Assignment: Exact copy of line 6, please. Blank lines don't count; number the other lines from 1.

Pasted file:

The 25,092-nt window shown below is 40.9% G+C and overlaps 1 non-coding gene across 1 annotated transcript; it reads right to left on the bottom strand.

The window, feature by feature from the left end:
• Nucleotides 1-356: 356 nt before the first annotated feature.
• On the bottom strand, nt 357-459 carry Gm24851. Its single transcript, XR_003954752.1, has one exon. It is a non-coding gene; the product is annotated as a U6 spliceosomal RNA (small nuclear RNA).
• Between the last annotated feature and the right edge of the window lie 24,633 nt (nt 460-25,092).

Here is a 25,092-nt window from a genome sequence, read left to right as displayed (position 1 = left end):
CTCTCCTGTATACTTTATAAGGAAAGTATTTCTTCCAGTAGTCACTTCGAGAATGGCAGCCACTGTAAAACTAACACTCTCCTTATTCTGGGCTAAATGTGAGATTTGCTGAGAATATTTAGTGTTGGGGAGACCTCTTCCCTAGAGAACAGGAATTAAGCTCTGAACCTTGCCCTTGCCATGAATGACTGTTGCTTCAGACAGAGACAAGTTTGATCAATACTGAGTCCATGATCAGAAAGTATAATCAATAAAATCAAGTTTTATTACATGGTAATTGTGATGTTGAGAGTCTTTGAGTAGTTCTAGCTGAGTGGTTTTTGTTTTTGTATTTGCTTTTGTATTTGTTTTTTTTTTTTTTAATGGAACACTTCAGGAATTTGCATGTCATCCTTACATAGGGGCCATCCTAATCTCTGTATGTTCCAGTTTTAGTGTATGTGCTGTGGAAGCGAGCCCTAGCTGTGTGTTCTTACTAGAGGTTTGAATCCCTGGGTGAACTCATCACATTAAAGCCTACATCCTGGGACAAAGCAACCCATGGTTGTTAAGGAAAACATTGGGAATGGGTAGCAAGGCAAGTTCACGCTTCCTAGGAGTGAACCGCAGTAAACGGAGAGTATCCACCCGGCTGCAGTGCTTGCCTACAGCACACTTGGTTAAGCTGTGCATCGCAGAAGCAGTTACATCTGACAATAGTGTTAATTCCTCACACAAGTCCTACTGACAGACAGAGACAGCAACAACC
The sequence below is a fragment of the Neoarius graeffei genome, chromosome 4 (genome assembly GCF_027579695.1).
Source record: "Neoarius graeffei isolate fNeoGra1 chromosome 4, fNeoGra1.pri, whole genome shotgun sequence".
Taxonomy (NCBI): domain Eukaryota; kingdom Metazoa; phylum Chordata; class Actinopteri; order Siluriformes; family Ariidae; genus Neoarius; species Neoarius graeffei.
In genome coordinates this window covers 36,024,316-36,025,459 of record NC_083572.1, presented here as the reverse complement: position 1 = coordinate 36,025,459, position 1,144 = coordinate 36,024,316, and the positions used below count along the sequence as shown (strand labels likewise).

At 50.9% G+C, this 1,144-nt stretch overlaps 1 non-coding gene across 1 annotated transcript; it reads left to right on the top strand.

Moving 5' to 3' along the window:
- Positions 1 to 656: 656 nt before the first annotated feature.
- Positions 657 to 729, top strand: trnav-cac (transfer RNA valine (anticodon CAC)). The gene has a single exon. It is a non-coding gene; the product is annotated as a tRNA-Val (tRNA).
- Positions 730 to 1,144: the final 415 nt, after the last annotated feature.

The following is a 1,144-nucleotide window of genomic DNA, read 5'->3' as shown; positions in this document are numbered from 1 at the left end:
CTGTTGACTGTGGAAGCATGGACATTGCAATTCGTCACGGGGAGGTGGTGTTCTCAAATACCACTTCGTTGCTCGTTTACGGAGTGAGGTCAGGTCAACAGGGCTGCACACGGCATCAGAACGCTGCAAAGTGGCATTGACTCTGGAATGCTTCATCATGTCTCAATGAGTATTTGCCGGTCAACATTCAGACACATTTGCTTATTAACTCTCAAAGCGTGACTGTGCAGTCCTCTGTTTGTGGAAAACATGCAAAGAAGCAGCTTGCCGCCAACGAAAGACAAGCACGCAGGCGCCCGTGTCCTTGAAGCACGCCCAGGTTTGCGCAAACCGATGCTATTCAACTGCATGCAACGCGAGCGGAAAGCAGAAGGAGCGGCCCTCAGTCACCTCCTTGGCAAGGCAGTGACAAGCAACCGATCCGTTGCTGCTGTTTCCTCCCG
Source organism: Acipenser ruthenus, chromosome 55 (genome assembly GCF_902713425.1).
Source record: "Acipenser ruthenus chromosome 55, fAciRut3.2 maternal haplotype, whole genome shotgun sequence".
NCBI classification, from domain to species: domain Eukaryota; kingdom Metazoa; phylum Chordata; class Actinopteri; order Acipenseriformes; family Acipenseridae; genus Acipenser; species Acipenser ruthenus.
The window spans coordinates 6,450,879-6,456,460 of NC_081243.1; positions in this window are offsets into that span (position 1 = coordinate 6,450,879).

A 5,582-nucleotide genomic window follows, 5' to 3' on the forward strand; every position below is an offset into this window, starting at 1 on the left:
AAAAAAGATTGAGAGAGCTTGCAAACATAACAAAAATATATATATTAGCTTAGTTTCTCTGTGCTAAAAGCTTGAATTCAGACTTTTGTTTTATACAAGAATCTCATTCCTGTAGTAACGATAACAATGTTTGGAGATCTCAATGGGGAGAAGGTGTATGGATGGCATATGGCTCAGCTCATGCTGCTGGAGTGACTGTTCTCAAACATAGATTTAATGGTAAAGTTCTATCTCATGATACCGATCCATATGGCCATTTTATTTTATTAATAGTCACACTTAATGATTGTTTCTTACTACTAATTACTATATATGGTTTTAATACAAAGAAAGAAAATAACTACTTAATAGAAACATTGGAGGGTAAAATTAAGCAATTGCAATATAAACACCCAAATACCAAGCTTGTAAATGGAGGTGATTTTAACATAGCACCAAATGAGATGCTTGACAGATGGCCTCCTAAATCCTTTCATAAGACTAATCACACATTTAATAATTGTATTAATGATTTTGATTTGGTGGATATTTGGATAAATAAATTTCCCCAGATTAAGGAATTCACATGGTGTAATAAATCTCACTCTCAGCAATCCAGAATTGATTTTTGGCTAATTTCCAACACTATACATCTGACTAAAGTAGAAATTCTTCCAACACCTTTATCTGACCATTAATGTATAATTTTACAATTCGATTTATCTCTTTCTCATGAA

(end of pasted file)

Here is a 25,092-nt window from a genome sequence, read left to right as displayed (position 1 = left end):